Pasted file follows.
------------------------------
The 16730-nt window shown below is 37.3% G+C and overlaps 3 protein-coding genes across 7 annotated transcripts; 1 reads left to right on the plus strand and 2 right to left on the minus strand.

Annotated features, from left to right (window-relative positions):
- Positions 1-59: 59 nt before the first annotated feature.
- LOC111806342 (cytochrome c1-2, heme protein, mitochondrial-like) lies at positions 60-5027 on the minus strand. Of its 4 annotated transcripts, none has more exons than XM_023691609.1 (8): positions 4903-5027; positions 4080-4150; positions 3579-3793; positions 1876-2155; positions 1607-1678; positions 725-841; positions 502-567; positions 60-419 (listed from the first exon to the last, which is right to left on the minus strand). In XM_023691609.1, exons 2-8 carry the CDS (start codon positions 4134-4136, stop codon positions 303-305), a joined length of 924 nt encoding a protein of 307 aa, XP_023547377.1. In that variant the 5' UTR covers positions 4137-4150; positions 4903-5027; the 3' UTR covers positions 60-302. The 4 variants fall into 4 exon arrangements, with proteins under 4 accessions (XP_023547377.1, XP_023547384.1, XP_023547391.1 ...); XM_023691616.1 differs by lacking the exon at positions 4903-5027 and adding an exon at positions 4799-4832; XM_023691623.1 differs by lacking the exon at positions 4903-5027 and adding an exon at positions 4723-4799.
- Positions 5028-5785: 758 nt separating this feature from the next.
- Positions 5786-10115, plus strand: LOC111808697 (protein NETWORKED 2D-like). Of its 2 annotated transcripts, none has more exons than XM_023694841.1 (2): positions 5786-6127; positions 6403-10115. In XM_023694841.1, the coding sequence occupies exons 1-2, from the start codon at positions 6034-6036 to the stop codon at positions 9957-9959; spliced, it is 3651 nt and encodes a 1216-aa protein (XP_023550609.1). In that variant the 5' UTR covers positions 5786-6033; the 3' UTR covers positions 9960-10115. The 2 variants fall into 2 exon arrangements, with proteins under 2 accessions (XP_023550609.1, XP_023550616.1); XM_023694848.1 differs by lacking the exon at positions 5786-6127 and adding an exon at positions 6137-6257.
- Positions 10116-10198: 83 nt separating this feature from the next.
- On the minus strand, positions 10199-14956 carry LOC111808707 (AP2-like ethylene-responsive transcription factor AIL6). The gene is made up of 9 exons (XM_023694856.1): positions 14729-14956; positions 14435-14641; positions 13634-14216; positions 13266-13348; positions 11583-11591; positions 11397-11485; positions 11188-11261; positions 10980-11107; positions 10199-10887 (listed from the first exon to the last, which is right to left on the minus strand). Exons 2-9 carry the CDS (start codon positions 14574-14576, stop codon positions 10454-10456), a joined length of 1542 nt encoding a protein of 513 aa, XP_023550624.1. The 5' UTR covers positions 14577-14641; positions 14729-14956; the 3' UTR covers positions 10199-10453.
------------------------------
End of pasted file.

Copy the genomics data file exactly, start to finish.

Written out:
The 16730-nt window shown below is 37.3% G+C and overlaps 3 protein-coding genes across 7 annotated transcripts; 1 reads left to right on the plus strand and 2 right to left on the minus strand.

Annotated features, from left to right (window-relative positions):
- Positions 1-59: 59 nt before the first annotated feature.
- LOC111806342 (cytochrome c1-2, heme protein, mitochondrial-like) lies at positions 60-5027 on the minus strand. Of its 4 annotated transcripts, none has more exons than XM_023691609.1 (8): positions 4903-5027; positions 4080-4150; positions 3579-3793; positions 1876-2155; positions 1607-1678; positions 725-841; positions 502-567; positions 60-419 (listed from the first exon to the last, which is right to left on the minus strand). In XM_023691609.1, exons 2-8 carry the CDS (start codon positions 4134-4136, stop codon positions 303-305), a joined length of 924 nt encoding a protein of 307 aa, XP_023547377.1. In that variant the 5' UTR covers positions 4137-4150; positions 4903-5027; the 3' UTR covers positions 60-302. The 4 variants fall into 4 exon arrangements, with proteins under 4 accessions (XP_023547377.1, XP_023547384.1, XP_023547391.1 ...); XM_023691616.1 differs by lacking the exon at positions 4903-5027 and adding an exon at positions 4799-4832; XM_023691623.1 differs by lacking the exon at positions 4903-5027 and adding an exon at positions 4723-4799.
- Positions 5028-5785: 758 nt separating this feature from the next.
- Positions 5786-10115, plus strand: LOC111808697 (protein NETWORKED 2D-like). Of its 2 annotated transcripts, none has more exons than XM_023694841.1 (2): positions 5786-6127; positions 6403-10115. In XM_023694841.1, the coding sequence occupies exons 1-2, from the start codon at positions 6034-6036 to the stop codon at positions 9957-9959; spliced, it is 3651 nt and encodes a 1216-aa protein (XP_023550609.1). In that variant the 5' UTR covers positions 5786-6033; the 3' UTR covers positions 9960-10115. The 2 variants fall into 2 exon arrangements, with proteins under 2 accessions (XP_023550609.1, XP_023550616.1); XM_023694848.1 differs by lacking the exon at positions 5786-6127 and adding an exon at positions 6137-6257.
- Positions 10116-10198: 83 nt separating this feature from the next.
- On the minus strand, positions 10199-14956 carry LOC111808707 (AP2-like ethylene-responsive transcription factor AIL6). The gene is made up of 9 exons (XM_023694856.1): positions 14729-14956; positions 14435-14641; positions 13634-14216; positions 13266-13348; positions 11583-11591; positions 11397-11485; positions 11188-11261; positions 10980-11107; positions 10199-10887 (listed from the first exon to the last, which is right to left on the minus strand). Exons 2-9 carry the CDS (start codon positions 14574-14576, stop codon positions 10454-10456), a joined length of 1542 nt encoding a protein of 513 aa, XP_023550624.1. The 5' UTR covers positions 14577-14641; positions 14729-14956; the 3' UTR covers positions 10199-10453.